The Voice Over

A voice-over is a production technique where a voice—that is not part of the narrative—is used in a some type of presentation.  [See Wikipedia.]

Earlier this week, I posted about two different voices I heard Sunday night.  In the post, I wrote about the importance of relying on God’s Voice and about listening to positive voices in our lives.  While I stand on The Voice that reminds me that I matter, I keep going back to the first voice.  If you recall, this was a voice of someone telling me I wasn’t needed.  I haven’t been dwelling on his words.  But I have been thinking about him.  In fact, thoughts have been running through my head like a voice-over as I rehash this experience.

As the girl in our youth group was getting baptized, I watched this man from the corner of my eye as he observed the service.  He did not appear to be a participant but more of an outsider looking in.

Sure the baptism service was an opportunity for believers to celebrate the decision of someone to follow Christ.  And it was a chance for the young girl to publicly state that Jesus is the leader and forgiver of her life.  But the service was also a reminder to me that there are others out there who are still lost.

For the Son of Man came to seek and to save the lost.  Luke 19:10

Christ came for the owner of the first voice that I heard on Sunday.  Obviously, I don’t know the true condition of his heart, but I can presume that he wasn’t on the same page spiritually as many of those in the room.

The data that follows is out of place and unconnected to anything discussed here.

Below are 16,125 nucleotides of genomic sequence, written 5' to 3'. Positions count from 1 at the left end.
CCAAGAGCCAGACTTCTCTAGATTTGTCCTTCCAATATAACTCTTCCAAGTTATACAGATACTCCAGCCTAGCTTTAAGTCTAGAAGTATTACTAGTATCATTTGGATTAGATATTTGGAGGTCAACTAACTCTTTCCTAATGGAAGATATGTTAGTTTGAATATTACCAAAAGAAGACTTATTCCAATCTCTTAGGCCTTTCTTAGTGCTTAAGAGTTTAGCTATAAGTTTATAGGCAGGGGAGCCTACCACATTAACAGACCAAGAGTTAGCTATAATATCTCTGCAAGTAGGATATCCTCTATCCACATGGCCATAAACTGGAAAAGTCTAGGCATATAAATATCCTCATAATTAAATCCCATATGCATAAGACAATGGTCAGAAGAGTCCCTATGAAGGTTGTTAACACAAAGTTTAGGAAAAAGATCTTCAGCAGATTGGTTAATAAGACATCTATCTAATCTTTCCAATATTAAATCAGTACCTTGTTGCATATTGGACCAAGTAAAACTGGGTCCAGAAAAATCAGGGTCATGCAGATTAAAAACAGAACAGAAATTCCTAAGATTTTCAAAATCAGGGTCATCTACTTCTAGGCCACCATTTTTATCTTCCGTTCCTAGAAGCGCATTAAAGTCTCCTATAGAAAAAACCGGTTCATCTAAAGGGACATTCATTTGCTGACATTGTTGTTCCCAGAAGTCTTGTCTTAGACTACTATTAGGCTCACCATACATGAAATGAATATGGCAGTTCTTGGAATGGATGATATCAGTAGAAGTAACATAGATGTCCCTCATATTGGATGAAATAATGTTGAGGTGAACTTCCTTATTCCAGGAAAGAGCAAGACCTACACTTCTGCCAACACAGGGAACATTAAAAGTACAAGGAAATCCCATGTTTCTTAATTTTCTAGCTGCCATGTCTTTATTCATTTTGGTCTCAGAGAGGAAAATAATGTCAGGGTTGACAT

The cool thing is that he felt comfortable coming into our church.  There are many churches out there.  Many of them say they want to reach out to the lost, but lots of churches fail when it comes to showing Christ’s love in a way that attracts, convinces, and accepts the lost.  In fact, many churches won’t let “outsiders” in to hang out – divorcees, adulterers, homosexuals, and thieves.  This isn’t meant to discourage churches from speaking the truth.  It’s more of a challenge to consider how we can have an impact on the lost of this world.  After all, we’re called to flee from sin, but we’re called to love everyone – and to go into ALL the world to share God’s message of hope and love.  Christ set the example for us.  He hung out with the “outsiders”.

Now the tax collectors and sinners were all gathering around to hear Jesus.  But the Pharisees and the teachers of the law muttered, “This man welcomes sinners and eats with them.”  Then Jesus told them this parable:“Suppose one of you has a hundred sheep and loses one of them. Doesn’t he leave the ninety-nine in the open country and go after the lost sheep until he finds it? And when he finds it, he joyfully puts it on his shoulders and goes home. Then he calls his friends and neighbors together and says, ‘Rejoice with me; I have found my lost sheep.’ I tell you that in the same way there will be more rejoicing in heaven over one sinner who repents than over ninety-nine righteous persons who do not need to repent.” Luke 15:1-7

Over and over again, I hear that voice from Sunday night.  Again, I don’t hear the words, but I hear the reminder – God loves the lost, and He’s calling us to hang out with the “outsiders”.  I hear the voice-over calling me to keep stretching and growing.

When have you heard voice-overs in your life that cause you to stretch?  How are you intentionally hanging out with the “outsiders”?